by Jack Goins
In this area there is a tribe of Indians and I wrote about them in the first chapter of my book, Melungeons Footprints From the Past. In the Person County Indian Group, a school census taken in November 1936, listed 346 persons in the community representing 76 families and the families averaged 6 to 8 children. (2-May 1937 Louise V. Nunn-A comparison of the social situation of two Isolated Indian Groups in Northern North Carolina. Submitted in partial requirements for a degree of Master of Arts, Columbia University, New York, New York-.80 pages.)
Durham Morning Herald, March 21, 1948
State House OKs request from
Indians of Person County to change official name to ‘Sappony’
The Indians of Person County has been recognized under North Carolina law as the "Sappony" tribe. after the House passed a bill effecting a formal name change for the Indians of Person County, who have been officially known by that name for the past 90 years.
Caswell County was formed from the Northern part of Orange County, North Carolina in 1777 it included part of the Flat River, it was bounded on the North by Pittsylvania & Halifax Counties, Virginia. From looking at land and tax records John Collins on the Rocky Branch was still there.
1777 list Paul Collins 1 Martin Collins 1 Middleston Collins 1,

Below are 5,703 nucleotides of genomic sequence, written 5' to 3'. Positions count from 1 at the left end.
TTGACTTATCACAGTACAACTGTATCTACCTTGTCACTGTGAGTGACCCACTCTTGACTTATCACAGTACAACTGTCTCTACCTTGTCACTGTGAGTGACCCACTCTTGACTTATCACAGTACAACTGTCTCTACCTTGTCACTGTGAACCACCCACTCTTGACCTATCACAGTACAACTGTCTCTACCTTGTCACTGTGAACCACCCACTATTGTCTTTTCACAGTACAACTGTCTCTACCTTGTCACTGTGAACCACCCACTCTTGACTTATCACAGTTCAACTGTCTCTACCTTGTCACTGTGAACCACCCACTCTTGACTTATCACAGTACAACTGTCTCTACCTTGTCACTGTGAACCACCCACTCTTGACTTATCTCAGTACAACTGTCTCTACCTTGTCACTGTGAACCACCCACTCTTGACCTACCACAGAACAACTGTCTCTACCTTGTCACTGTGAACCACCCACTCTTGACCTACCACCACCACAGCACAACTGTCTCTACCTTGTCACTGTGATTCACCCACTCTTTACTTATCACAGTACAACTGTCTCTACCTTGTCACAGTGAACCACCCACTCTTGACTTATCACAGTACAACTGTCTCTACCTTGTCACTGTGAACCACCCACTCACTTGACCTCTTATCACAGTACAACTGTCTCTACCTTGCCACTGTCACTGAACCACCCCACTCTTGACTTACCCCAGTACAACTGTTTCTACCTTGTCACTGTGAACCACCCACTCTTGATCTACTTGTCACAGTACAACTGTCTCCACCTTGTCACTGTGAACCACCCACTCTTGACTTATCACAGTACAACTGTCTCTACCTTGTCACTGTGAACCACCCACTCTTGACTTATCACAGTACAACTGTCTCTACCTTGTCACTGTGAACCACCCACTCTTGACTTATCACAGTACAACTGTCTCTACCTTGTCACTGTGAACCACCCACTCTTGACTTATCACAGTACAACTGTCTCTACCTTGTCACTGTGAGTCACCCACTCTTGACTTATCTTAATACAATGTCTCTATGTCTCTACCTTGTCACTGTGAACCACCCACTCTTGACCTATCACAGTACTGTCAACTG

Obadiah Collins 1,
John Collins 1
Most of the Flat River Collins began migrated to the New River area in 1767, both John Collins Sr. & Jr. were on the 1771 tax list of Fincastle County, Virginia.
Person County was formed from Caswell County in 1791 and the Flat River was in the new county. I didn’t find any Collins on the 1800 census of Person County but did find an old Thomas Gibson, Edward Goin a family of 4 free colored, Enoch? Goin 7 free colored, Allen Goan 7 free colored. Johnson is the most popular surname on the census and is also a name among the Person County Indians.
A Startling Discovery
I received some valuable information from Sappony tribesman Stuart who told me there was a Rolen Collins who hung out with the Person County Indians at Woodsdale, late 1800s. Stuart also told me several from their group migrated to Hawkins County, Tennessee, including his great grandfather Thomas Stewart who married Eliza Epps daughter of Peter Epps, others in this group with the Stewarts were Johnson,Shepherds, Epps and Martin. He also told me many from this group are buried in the Jaynes/Shepherd Cemetery near Rogersville. I found it listed in our cemetery books at the archive. It is located off Hwy 66 on the Webb Road in the Choptack Community near Rogersville, Tennessee. I found the cemetery and took this picture Tuesday September 7, 2010.
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